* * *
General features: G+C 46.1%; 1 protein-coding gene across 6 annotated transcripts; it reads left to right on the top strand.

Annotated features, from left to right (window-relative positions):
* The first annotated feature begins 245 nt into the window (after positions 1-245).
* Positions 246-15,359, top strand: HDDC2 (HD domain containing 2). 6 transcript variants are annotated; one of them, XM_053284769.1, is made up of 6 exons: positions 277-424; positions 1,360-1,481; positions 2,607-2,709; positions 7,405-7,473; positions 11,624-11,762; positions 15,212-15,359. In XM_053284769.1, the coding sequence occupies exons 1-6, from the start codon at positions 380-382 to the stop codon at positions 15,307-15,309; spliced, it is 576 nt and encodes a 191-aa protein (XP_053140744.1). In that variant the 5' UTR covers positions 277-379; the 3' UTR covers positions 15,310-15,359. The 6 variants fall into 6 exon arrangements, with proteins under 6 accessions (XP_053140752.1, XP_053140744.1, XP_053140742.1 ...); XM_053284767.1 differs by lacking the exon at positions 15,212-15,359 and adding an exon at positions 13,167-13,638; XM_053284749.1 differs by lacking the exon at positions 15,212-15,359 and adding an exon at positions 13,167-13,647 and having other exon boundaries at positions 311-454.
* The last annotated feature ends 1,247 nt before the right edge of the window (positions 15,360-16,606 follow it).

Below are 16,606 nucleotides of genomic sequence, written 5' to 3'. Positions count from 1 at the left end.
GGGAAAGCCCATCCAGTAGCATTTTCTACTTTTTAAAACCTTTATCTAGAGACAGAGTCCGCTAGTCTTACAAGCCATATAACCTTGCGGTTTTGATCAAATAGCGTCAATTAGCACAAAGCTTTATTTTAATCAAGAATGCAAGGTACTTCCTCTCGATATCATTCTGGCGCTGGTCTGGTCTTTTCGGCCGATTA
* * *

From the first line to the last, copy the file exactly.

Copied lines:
General features: G+C 46.1%; 1 protein-coding gene across 6 annotated transcripts; it reads left to right on the top strand.

Annotated features, from left to right (window-relative positions):
* The first annotated feature begins 245 nt into the window (after positions 1-245).
* Positions 246-15,359, top strand: HDDC2 (HD domain containing 2). 6 transcript variants are annotated; one of them, XM_053284769.1, is made up of 6 exons: positions 277-424; positions 1,360-1,481; positions 2,607-2,709; positions 7,405-7,473; positions 11,624-11,762; positions 15,212-15,359. In XM_053284769.1, the coding sequence occupies exons 1-6, from the start codon at positions 380-382 to the stop codon at positions 15,307-15,309; spliced, it is 576 nt and encodes a 191-aa protein (XP_053140744.1). In that variant the 5' UTR covers positions 277-379; the 3' UTR covers positions 15,310-15,359. The 6 variants fall into 6 exon arrangements, with proteins under 6 accessions (XP_053140752.1, XP_053140744.1, XP_053140742.1 ...); XM_053284767.1 differs by lacking the exon at positions 15,212-15,359 and adding an exon at positions 13,167-13,638; XM_053284749.1 differs by lacking the exon at positions 15,212-15,359 and adding an exon at positions 13,167-13,647 and having other exon boundaries at positions 311-454.
* The last annotated feature ends 1,247 nt before the right edge of the window (positions 15,360-16,606 follow it).

Below are 16,606 nucleotides of genomic sequence, written 5' to 3'. Positions count from 1 at the left end.
GGGAAAGCCCATCCAGTAGCATTTTCTACTTTTTAAAACCTTTATCTAGAGACAGAGTCCGCTAGTCTTACAAGCCATATAACCTTGCGGTTTTGATCAAATAGCGTCAATTAGCACAAAGCTTTATTTTAATCAAGAATGCAAGGTACTTCCTCTCGATATCATTCTGGCGCTGGTCTGGTCTTTTCGGCCGATTA